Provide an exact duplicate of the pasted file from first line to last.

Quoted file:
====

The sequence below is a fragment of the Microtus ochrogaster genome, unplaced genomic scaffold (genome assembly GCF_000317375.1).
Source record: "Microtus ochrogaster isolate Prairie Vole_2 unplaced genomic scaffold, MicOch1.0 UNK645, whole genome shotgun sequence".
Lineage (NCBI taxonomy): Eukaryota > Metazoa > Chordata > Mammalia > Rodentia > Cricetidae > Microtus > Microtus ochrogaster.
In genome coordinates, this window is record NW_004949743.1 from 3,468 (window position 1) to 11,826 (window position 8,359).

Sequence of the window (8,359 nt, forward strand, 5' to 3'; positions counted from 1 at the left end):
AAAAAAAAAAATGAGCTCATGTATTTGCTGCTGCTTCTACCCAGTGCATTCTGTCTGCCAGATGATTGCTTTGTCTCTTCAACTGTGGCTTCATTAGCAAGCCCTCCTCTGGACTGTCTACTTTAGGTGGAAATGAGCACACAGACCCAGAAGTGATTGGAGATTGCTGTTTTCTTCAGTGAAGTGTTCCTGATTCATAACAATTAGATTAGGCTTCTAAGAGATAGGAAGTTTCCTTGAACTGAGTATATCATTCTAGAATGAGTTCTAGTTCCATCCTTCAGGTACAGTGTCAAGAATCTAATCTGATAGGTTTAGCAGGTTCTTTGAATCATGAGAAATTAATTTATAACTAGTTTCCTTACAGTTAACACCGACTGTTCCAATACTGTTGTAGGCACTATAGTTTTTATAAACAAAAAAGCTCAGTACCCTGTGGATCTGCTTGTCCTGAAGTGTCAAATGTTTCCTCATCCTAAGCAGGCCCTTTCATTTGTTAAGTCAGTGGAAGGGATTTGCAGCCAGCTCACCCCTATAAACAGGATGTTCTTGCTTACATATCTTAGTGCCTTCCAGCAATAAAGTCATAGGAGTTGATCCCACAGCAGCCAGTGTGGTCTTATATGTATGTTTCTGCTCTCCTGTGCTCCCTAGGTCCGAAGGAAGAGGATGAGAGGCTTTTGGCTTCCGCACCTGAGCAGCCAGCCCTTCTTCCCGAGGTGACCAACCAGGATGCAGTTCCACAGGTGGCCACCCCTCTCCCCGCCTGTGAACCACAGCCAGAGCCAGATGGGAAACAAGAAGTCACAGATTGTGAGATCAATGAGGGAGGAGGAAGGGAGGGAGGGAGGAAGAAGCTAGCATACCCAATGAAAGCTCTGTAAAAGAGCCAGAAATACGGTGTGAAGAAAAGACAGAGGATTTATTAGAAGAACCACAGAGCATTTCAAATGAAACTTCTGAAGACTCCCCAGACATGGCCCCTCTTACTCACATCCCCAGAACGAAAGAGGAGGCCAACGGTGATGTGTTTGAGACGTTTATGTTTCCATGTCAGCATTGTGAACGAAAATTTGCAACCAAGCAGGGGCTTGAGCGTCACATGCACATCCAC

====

The sequence below is a fragment of the Microtus ochrogaster genome, unplaced genomic scaffold (genome assembly GCF_000317375.1).
Source record: "Microtus ochrogaster isolate Prairie Vole_2 unplaced genomic scaffold, MicOch1.0 UNK645, whole genome shotgun sequence".
Lineage (NCBI taxonomy): Eukaryota > Metazoa > Chordata > Mammalia > Rodentia > Cricetidae > Microtus > Microtus ochrogaster.
In genome coordinates, this window is record NW_004949743.1 from 3,468 (window position 1) to 11,826 (window position 8,359).

Sequence of the window (8,359 nt, forward strand, 5' to 3'; positions counted from 1 at the left end):
AAAAAAAAAAATGAGCTCATGTATTTGCTGCTGCTTCTACCCAGTGCATTCTGTCTGCCAGATGATTGCTTTGTCTCTTCAACTGTGGCTTCATTAGCAAGCCCTCCTCTGGACTGTCTACTTTAGGTGGAAATGAGCACACAGACCCAGAAGTGATTGGAGATTGCTGTTTTCTTCAGTGAAGTGTTCCTGATTCATAACAATTAGATTAGGCTTCTAAGAGATAGGAAGTTTCCTTGAACTGAGTATATCATTCTAGAATGAGTTCTAGTTCCATCCTTCAGGTACAGTGTCAAGAATCTAATCTGATAGGTTTAGCAGGTTCTTTGAATCATGAGAAATTAATTTATAACTAGTTTCCTTACAGTTAACACCGACTGTTCCAATACTGTTGTAGGCACTATAGTTTTTATAAACAAAAAAGCTCAGTACCCTGTGGATCTGCTTGTCCTGAAGTGTCAAATGTTTCCTCATCCTAAGCAGGCCCTTTCATTTGTTAAGTCAGTGGAAGGGATTTGCAGCCAGCTCACCCCTATAAACAGGATGTTCTTGCTTACATATCTTAGTGCCTTCCAGCAATAAAGTCATAGGAGTTGATCCCACAGCAGCCAGTGTGGTCTTATATGTATGTTTCTGCTCTCCTGTGCTCCCTAGGTCCGAAGGAAGAGGATGAGAGGCTTTTGGCTTCCGCACCTGAGCAGCCAGCCCTTCTTCCCGAGGTGACCAACCAGGATGCAGTTCCACAGGTGGCCACCCCTCTCCCCGCCTGTGAACCACAGCCAGAGCCAGATGGGAAACAAGAAGTCACAGATTGTGAGATCAATGAGGGAGGAGGAAGGGAGGGAGGGAGGAAGAAGCTAGCATACCCAATGAAAGCTCTGTAAAAGAGCCAGAAATACGGTGTGAAGAAAAGACAGAGGATTTATTAGAAGAACCACAGAGCATTTCAAATGAAACTTCTGAAGACTCCCCAGACATGGCCCCTCTTACTCACATCCCCAGAACGAAAGAGGAGGCCAACGGTGATGTGTTTGAGACGTTTATGTTTCCATGTCAGCATTGTGAACGAAAATTTGCAACCAAGCAGGGGCTTGAGCGTCACATGCACATCCAC